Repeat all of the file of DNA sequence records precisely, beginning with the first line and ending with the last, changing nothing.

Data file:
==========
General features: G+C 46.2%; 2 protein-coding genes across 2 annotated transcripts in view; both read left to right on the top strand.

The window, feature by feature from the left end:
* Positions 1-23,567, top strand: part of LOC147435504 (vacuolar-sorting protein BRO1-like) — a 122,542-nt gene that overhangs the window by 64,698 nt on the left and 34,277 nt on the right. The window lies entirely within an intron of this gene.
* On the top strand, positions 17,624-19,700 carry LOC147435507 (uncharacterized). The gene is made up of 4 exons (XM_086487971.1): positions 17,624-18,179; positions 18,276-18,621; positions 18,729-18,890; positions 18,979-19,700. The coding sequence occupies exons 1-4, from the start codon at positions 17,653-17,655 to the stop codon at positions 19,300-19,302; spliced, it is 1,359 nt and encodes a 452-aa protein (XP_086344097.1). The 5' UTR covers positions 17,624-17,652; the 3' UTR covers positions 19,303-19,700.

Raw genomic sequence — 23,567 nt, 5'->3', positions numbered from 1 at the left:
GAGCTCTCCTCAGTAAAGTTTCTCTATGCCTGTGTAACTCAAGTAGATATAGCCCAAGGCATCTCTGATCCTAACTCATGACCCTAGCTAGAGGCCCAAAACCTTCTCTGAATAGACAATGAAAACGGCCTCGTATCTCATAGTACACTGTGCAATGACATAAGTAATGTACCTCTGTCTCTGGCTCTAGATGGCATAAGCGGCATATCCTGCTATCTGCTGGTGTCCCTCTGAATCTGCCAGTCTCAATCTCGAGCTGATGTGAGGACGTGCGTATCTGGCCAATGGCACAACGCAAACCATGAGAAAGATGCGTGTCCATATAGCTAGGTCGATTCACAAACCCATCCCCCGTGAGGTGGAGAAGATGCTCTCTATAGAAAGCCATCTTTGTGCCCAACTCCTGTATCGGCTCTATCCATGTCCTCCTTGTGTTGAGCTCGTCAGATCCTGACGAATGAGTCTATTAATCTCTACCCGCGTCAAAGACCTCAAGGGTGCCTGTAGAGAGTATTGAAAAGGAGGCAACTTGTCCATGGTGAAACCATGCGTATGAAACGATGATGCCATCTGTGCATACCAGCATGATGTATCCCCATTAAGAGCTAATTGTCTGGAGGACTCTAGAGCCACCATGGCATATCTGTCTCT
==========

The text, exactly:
General features: G+C 46.2%; 2 protein-coding genes across 2 annotated transcripts in view; both read left to right on the top strand.

The window, feature by feature from the left end:
* Positions 1-23,567, top strand: part of LOC147435504 (vacuolar-sorting protein BRO1-like) — a 122,542-nt gene that overhangs the window by 64,698 nt on the left and 34,277 nt on the right. The window lies entirely within an intron of this gene.
* On the top strand, positions 17,624-19,700 carry LOC147435507 (uncharacterized). The gene is made up of 4 exons (XM_086487971.1): positions 17,624-18,179; positions 18,276-18,621; positions 18,729-18,890; positions 18,979-19,700. The coding sequence occupies exons 1-4, from the start codon at positions 17,653-17,655 to the stop codon at positions 19,300-19,302; spliced, it is 1,359 nt and encodes a 452-aa protein (XP_086344097.1). The 5' UTR covers positions 17,624-17,652; the 3' UTR covers positions 19,303-19,700.

Raw genomic sequence — 23,567 nt, 5'->3', positions numbered from 1 at the left:
GAGCTCTCCTCAGTAAAGTTTCTCTATGCCTGTGTAACTCAAGTAGATATAGCCCAAGGCATCTCTGATCCTAACTCATGACCCTAGCTAGAGGCCCAAAACCTTCTCTGAATAGACAATGAAAACGGCCTCGTATCTCATAGTACACTGTGCAATGACATAAGTAATGTACCTCTGTCTCTGGCTCTAGATGGCATAAGCGGCATATCCTGCTATCTGCTGGTGTCCCTCTGAATCTGCCAGTCTCAATCTCGAGCTGATGTGAGGACGTGCGTATCTGGCCAATGGCACAACGCAAACCATGAGAAAGATGCGTGTCCATATAGCTAGGTCGATTCACAAACCCATCCCCCGTGAGGTGGAGAAGATGCTCTCTATAGAAAGCCATCTTTGTGCCCAACTCCTGTATCGGCTCTATCCATGTCCTCCTTGTGTTGAGCTCGTCAGATCCTGACGAATGAGTCTATTAATCTCTACCCGCGTCAAAGACCTCAAGGGTGCCTGTAGAGAGTATTGAAAAGGAGGCAACTTGTCCATGGTGAAACCATGCGTATGAAACGATGATGCCATCTGTGCATACCAGCATGATGTATCCCCATTAAGAGCTAATTGTCTGGAGGACTCTAGAGCCACCATGGCATATCTGTCTCT